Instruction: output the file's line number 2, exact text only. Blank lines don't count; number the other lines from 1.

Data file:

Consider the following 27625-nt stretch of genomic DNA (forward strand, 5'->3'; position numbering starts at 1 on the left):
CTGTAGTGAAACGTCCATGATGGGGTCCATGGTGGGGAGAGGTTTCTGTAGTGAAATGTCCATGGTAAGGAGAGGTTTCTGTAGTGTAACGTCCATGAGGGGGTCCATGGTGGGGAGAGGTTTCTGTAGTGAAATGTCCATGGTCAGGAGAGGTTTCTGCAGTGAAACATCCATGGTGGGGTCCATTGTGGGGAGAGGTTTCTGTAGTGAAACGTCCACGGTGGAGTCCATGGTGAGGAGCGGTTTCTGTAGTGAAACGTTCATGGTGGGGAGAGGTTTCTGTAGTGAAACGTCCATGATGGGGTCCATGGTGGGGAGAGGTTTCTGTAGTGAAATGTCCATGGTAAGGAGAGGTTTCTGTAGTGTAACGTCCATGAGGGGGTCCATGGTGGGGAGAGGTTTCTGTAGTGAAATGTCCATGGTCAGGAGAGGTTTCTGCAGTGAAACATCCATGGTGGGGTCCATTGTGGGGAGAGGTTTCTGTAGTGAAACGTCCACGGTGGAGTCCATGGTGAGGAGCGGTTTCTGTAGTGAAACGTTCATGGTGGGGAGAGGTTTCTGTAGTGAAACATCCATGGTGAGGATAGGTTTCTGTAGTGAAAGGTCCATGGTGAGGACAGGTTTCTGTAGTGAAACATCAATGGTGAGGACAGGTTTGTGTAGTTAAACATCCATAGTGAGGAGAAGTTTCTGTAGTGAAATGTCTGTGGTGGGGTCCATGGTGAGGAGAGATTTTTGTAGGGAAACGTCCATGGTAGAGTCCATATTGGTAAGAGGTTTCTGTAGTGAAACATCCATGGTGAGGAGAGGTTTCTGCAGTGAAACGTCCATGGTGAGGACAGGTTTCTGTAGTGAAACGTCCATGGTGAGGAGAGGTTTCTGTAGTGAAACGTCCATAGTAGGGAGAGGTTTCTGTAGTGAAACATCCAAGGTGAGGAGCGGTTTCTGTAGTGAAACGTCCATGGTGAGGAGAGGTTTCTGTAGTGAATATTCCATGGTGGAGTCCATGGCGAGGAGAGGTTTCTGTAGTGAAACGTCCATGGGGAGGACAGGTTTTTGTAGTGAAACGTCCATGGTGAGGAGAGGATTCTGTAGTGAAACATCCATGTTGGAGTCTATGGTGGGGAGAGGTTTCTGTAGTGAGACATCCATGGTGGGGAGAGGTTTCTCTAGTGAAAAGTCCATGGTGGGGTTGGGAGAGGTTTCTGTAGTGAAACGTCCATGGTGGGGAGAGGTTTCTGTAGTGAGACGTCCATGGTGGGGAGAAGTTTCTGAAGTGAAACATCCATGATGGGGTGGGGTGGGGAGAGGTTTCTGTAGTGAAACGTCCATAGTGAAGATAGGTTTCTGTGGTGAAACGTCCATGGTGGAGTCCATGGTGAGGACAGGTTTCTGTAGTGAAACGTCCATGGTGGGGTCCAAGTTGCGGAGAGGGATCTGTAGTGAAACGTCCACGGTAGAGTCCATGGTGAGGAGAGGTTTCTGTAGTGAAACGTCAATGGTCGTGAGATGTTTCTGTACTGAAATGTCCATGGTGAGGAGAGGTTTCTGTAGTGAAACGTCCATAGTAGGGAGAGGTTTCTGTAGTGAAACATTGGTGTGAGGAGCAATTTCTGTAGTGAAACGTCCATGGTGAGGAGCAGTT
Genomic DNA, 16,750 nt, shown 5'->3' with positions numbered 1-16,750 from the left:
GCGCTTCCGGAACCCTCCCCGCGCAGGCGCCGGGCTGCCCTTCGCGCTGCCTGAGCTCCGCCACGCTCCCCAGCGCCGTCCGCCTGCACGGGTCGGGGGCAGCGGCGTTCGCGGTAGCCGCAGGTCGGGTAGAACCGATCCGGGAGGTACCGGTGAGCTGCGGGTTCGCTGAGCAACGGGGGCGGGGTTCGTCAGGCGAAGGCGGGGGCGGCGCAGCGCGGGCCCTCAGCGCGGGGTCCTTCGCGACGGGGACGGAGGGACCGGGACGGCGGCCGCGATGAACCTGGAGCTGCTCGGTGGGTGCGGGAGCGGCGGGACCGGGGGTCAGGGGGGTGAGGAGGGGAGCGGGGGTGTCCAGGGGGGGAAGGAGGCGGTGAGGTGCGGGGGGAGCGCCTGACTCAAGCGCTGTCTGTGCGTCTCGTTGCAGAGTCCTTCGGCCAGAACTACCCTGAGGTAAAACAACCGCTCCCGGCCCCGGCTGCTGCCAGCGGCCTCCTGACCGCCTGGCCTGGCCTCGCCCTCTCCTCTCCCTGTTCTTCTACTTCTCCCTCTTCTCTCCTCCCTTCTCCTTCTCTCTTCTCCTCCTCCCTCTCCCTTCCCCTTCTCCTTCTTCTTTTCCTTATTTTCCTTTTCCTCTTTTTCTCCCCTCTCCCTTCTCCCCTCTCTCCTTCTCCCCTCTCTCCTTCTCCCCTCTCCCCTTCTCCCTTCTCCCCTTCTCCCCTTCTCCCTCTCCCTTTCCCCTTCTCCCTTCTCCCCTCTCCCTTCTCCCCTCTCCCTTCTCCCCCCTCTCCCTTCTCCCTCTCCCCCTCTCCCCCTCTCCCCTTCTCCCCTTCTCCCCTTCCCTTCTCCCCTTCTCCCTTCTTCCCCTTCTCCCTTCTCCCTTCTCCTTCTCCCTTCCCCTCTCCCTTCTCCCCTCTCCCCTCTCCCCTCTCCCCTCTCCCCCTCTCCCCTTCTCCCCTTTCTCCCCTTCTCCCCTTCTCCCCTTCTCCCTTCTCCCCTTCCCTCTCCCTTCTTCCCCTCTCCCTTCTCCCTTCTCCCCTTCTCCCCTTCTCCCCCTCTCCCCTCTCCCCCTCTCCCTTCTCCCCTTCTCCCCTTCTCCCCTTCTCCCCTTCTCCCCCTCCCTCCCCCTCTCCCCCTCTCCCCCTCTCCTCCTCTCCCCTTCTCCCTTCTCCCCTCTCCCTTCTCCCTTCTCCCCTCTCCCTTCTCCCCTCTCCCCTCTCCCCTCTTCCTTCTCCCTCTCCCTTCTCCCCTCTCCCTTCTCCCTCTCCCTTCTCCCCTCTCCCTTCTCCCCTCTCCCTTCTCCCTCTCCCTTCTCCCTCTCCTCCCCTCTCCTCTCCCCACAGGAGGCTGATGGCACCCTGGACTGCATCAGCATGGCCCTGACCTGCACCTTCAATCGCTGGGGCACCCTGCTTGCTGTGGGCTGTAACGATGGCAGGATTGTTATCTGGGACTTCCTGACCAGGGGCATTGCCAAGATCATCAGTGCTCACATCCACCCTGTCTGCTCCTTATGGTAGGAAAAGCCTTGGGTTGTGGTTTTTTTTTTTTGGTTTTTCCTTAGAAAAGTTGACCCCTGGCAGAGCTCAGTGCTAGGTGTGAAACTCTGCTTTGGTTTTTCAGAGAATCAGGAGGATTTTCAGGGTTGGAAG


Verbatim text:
CTGTAGTGAAACGTCCATGATGGGGTCCATGGTGGGGAGAGGTTTCTGTAGTGAAATGTCCATGGTAAGGAGAGGTTTCTGTAGTGTAACGTCCATGAGGGGGTCCATGGTGGGGAGAGGTTTCTGTAGTGAAATGTCCATGGTCAGGAGAGGTTTCTGCAGTGAAACATCCATGGTGGGGTCCATTGTGGGGAGAGGTTTCTGTAGTGAAACGTCCACGGTGGAGTCCATGGTGAGGAGCGGTTTCTGTAGTGAAACGTTCATGGTGGGGAGAGGTTTCTGTAGTGAAACGTCCATGATGGGGTCCATGGTGGGGAGAGGTTTCTGTAGTGAAATGTCCATGGTAAGGAGAGGTTTCTGTAGTGTAACGTCCATGAGGGGGTCCATGGTGGGGAGAGGTTTCTGTAGTGAAATGTCCATGGTCAGGAGAGGTTTCTGCAGTGAAACATCCATGGTGGGGTCCATTGTGGGGAGAGGTTTCTGTAGTGAAACGTCCACGGTGGAGTCCATGGTGAGGAGCGGTTTCTGTAGTGAAACGTTCATGGTGGGGAGAGGTTTCTGTAGTGAAACATCCATGGTGAGGATAGGTTTCTGTAGTGAAAGGTCCATGGTGAGGACAGGTTTCTGTAGTGAAACATCAATGGTGAGGACAGGTTTGTGTAGTTAAACATCCATAGTGAGGAGAAGTTTCTGTAGTGAAATGTCTGTGGTGGGGTCCATGGTGAGGAGAGATTTTTGTAGGGAAACGTCCATGGTAGAGTCCATATTGGTAAGAGGTTTCTGTAGTGAAACATCCATGGTGAGGAGAGGTTTCTGCAGTGAAACGTCCATGGTGAGGACAGGTTTCTGTAGTGAAACGTCCATGGTGAGGAGAGGTTTCTGTAGTGAAACGTCCATAGTAGGGAGAGGTTTCTGTAGTGAAACATCCAAGGTGAGGAGCGGTTTCTGTAGTGAAACGTCCATGGTGAGGAGAGGTTTCTGTAGTGAATATTCCATGGTGGAGTCCATGGCGAGGAGAGGTTTCTGTAGTGAAACGTCCATGGGGAGGACAGGTTTTTGTAGTGAAACGTCCATGGTGAGGAGAGGATTCTGTAGTGAAACATCCATGTTGGAGTCTATGGTGGGGAGAGGTTTCTGTAGTGAGACATCCATGGTGGGGAGAGGTTTCTCTAGTGAAAAGTCCATGGTGGGGTTGGGAGAGGTTTCTGTAGTGAAACGTCCATGGTGGGGAGAGGTTTCTGTAGTGAGACGTCCATGGTGGGGAGAAGTTTCTGAAGTGAAACATCCATGATGGGGTGGGGTGGGGAGAGGTTTCTGTAGTGAAACGTCCATAGTGAAGATAGGTTTCTGTGGTGAAACGTCCATGGTGGAGTCCATGGTGAGGACAGGTTTCTGTAGTGAAACGTCCATGGTGGGGTCCAAGTTGCGGAGAGGGATCTGTAGTGAAACGTCCACGGTAGAGTCCATGGTGAGGAGAGGTTTCTGTAGTGAAACGTCAATGGTCGTGAGATGTTTCTGTACTGAAATGTCCATGGTGAGGAGAGGTTTCTGTAGTGAAACGTCCATAGTAGGGAGAGGTTTCTGTAGTGAAACATTGGTGTGAGGAGCAATTTCTGTAGTGAAACGTCCATGGTGAGGAGCAGTT